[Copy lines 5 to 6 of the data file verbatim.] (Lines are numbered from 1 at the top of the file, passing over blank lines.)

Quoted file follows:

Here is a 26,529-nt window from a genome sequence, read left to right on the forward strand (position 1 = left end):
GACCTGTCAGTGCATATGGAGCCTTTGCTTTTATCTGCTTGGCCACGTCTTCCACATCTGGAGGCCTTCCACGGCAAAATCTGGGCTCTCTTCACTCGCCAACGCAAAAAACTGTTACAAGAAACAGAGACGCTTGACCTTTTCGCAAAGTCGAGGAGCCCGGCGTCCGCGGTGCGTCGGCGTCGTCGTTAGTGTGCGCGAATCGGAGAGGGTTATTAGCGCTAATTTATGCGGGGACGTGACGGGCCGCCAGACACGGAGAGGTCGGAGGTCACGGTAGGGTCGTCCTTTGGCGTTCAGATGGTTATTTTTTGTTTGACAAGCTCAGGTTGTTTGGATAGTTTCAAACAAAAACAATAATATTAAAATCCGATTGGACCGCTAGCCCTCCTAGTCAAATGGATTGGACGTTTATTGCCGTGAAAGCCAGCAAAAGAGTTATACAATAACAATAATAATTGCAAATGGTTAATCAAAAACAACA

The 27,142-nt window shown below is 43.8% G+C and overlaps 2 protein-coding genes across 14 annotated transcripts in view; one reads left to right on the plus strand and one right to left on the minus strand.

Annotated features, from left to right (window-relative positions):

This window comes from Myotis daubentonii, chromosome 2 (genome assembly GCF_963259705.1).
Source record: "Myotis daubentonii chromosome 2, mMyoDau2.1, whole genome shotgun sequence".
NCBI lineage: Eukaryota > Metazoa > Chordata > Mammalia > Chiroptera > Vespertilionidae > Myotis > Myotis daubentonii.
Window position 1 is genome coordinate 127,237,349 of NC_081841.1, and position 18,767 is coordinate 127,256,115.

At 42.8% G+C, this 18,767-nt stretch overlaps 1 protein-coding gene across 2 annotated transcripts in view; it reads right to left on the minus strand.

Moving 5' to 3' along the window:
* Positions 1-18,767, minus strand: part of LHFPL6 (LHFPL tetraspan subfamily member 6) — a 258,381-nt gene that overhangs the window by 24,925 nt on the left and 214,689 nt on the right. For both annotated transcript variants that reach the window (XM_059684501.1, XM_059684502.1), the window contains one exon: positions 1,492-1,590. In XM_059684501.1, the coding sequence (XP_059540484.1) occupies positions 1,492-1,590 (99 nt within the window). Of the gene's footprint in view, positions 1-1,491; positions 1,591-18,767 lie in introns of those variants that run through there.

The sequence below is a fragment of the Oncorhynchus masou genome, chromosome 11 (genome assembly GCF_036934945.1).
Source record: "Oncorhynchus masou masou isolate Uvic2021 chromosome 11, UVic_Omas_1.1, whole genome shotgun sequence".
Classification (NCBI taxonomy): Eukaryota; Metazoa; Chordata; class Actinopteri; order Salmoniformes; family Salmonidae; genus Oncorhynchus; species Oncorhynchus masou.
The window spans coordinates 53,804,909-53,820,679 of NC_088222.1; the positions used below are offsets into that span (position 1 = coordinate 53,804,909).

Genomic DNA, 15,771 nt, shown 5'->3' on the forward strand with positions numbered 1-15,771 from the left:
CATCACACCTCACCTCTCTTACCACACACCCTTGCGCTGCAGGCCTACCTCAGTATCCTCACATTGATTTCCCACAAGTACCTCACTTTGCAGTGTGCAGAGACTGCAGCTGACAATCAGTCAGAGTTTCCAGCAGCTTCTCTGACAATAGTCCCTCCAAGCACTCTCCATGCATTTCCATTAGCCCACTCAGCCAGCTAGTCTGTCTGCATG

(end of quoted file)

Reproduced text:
This window comes from Myotis daubentonii, chromosome 2 (genome assembly GCF_963259705.1).
Source record: "Myotis daubentonii chromosome 2, mMyoDau2.1, whole genome shotgun sequence".